Blue Ford pickup truck with lift kit and off-road tires.

Leveling Kit vs. Lift Kit – What’s the Difference?

When it comes to modifying trucks, one of the most common places we see owners start is with their suspension. There’s a reason for this – suspension modifications allow for bigger wheels, sharper looks, improved ride height and quality, and the opportunity to install more rigorous equipment for better off-road performance. But before you go tearing apart your rig in the driveway, let’s take a look at the differences between two of the most popular suspension modifications we see today: lift and leveling kits.

truck with normal suspension vs truck with lift and level kit modifications

What’s the difference between leveling kits and lift kits?

A leveling kit is designed to raise the front of your truck to make it even with the rear. “Why don’t trucks come level from the factory?” you might ask. Well, manufacturers design most trucks to handle heavy cargo in the rear with beefier rear springs, resulting in a raised rear and the vehicle tilting forward, also known as a “forward rake”. To correct this, a leveling kit typically includes spacers or blocks that are installed on the front suspension. This is usually a more straightforward modification with fewer changes to the overall suspension system than a lift kit.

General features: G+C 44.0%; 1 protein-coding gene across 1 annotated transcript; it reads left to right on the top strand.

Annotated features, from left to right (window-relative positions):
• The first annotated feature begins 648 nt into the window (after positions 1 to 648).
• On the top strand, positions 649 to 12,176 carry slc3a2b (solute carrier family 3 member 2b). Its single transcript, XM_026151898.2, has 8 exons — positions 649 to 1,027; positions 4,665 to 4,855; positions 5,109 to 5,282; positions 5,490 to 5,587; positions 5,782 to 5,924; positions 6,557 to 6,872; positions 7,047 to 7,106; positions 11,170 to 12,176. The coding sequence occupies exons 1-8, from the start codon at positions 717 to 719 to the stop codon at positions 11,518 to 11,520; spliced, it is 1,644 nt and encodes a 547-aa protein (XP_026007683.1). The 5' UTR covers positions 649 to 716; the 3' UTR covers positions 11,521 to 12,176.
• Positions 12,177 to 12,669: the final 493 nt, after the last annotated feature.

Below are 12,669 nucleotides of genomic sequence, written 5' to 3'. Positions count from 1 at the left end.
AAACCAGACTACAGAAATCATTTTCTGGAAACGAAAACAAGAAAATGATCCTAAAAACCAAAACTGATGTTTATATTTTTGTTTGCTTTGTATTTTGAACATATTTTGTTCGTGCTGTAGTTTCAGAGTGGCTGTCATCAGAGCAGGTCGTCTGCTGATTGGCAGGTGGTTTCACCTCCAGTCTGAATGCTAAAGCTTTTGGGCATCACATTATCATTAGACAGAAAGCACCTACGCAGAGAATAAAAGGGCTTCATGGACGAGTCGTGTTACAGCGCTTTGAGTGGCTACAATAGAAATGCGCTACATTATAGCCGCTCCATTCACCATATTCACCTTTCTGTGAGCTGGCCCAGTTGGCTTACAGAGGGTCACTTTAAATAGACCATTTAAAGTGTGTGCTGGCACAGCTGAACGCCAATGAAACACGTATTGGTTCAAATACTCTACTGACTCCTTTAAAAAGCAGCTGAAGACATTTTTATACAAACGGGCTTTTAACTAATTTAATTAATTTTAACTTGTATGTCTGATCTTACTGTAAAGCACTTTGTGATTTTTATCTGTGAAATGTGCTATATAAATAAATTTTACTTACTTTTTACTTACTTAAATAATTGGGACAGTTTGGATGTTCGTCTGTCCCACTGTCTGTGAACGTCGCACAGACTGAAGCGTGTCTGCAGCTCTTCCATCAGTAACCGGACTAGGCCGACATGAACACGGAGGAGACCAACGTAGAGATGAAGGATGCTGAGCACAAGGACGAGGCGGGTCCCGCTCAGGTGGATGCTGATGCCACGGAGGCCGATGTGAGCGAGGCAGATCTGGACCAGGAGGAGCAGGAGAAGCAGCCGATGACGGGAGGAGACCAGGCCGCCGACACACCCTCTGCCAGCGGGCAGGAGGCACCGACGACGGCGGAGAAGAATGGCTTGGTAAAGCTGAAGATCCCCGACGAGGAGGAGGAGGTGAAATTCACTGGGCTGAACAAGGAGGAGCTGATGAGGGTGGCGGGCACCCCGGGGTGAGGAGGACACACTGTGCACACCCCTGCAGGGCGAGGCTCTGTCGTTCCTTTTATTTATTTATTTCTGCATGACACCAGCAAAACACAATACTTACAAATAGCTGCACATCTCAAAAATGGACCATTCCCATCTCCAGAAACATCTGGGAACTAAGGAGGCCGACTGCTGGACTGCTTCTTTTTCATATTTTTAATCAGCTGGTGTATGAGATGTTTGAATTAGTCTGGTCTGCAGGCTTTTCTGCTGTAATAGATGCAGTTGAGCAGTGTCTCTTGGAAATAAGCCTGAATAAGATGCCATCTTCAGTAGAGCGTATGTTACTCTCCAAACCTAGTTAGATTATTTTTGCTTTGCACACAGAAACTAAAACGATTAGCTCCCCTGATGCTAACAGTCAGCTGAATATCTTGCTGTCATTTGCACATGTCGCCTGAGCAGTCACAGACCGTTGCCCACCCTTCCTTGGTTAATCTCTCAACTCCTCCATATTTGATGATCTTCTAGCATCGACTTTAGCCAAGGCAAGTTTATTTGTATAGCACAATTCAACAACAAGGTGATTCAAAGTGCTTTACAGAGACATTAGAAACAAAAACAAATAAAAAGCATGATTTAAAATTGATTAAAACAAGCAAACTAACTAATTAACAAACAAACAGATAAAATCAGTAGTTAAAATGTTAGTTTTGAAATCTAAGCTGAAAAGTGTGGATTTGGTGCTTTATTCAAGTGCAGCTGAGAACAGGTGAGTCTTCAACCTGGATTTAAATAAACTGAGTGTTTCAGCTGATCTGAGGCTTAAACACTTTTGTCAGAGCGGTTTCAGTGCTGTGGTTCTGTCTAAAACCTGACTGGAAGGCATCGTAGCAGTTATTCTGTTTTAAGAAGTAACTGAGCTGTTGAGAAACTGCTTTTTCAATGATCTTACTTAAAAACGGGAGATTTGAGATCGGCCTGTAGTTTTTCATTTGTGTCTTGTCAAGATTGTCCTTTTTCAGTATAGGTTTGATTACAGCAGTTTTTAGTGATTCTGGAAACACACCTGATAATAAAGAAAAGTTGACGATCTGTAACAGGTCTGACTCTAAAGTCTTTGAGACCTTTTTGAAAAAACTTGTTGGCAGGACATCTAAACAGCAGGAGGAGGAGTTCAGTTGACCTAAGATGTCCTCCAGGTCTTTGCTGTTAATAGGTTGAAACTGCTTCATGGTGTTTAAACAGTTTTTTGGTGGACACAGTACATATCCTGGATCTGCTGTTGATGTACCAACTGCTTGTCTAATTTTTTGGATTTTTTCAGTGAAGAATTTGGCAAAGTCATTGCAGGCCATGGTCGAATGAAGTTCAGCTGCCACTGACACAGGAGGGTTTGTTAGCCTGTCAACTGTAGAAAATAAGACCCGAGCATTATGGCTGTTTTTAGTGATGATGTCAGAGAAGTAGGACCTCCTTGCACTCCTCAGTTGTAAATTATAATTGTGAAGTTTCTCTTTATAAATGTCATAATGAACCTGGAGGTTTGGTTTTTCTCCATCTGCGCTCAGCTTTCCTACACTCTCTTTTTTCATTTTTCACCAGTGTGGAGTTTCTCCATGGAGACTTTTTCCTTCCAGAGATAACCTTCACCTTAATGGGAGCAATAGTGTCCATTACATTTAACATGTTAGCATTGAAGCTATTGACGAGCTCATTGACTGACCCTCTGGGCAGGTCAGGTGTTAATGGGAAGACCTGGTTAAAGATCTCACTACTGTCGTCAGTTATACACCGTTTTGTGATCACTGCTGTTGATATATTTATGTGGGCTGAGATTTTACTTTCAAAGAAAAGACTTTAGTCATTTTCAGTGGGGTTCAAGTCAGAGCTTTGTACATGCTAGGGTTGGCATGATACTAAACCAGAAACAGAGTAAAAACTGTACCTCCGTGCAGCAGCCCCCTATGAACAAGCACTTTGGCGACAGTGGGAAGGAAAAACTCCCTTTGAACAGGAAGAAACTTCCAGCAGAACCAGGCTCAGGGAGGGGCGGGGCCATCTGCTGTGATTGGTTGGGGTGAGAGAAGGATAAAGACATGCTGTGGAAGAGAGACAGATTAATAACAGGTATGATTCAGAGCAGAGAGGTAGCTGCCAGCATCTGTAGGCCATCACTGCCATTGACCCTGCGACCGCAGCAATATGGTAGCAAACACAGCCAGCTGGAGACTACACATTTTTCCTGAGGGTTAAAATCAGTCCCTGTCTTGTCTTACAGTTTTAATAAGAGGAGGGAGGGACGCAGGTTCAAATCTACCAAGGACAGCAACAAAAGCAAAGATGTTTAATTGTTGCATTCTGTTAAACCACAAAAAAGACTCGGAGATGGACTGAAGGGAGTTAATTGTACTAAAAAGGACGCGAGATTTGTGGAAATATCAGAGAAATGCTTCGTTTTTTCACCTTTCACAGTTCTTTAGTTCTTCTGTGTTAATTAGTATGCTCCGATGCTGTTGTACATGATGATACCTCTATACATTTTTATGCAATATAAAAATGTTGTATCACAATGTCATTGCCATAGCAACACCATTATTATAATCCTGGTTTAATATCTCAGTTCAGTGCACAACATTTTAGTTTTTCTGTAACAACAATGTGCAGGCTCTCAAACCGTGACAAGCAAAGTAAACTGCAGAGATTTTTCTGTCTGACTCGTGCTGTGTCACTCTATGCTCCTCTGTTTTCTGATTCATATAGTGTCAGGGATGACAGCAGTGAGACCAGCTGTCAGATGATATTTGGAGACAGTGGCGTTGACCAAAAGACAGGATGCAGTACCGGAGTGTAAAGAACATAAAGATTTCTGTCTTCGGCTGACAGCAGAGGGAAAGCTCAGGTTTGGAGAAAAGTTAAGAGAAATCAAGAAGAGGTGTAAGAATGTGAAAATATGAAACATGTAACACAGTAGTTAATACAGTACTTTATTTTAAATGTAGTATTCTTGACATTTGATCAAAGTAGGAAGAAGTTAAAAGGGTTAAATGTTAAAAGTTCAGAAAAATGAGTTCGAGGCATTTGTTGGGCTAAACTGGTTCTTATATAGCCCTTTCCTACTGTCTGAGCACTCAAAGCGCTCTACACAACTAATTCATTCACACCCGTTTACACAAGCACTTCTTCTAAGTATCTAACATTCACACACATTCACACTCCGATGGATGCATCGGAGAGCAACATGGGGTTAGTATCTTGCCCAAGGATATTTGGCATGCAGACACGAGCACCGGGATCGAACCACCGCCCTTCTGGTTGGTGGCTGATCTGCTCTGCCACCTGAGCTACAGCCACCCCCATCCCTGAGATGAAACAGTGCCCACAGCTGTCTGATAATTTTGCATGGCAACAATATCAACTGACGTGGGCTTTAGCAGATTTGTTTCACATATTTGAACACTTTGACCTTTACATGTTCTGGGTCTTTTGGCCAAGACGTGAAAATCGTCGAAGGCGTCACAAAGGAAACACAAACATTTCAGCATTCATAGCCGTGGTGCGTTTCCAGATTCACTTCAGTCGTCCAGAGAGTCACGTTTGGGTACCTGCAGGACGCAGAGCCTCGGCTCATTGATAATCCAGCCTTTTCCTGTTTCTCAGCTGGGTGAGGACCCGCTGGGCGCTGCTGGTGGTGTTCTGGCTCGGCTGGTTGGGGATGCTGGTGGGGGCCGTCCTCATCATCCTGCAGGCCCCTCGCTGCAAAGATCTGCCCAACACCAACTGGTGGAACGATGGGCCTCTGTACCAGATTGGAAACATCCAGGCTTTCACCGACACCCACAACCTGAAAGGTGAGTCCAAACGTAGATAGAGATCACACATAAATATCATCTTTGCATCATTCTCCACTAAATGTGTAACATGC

A lift kit is designed to, you guessed it, lift your truck. Instead of just raising the front end like leveling kits, a lift kit raises both the front and rear of the truck. These kits can include taller springs, coil spacers, shocks and struts, and new control and trailing arms. Lift kits tend to be more complex than leveling kits, which means installation is a much more involved, and expensive, process. The end result is more noticeable than a leveling kit, with greater changes to ground clearance, more room for larger wheels, and significant impact on handling and maneuverability.

 

Overall, leveling kits can be thought of as the slightly younger brother of the lift kit. Both lift the vehicle, improving wheel and ground clearance. But with a leveling kit, you get most of the aesthetics and function of a full-blown lift kit, without the expense and hours of work replacing every suspension component on your truck.

a mechanic installing a lift kit or leveling kit

Why should I level or lift my truck?

There are many reasons why you might be considering leveling or lifting your truck. If you’re reading this, there’s a good chance one of these situations applies to you.

 

One of the most common reasons we see folks looking to level or lift their truck is to make enough room for larger wheels and tires. Without suspension modifications, it’s often difficult to seriously upgrade your wheel and tire size without risking rubbing your wheel well or running out of room. Leveling allows for the front wheel wells to share the same wheel clearance as the larger rear wheel wells, while lifting allows for more tire clearance all around.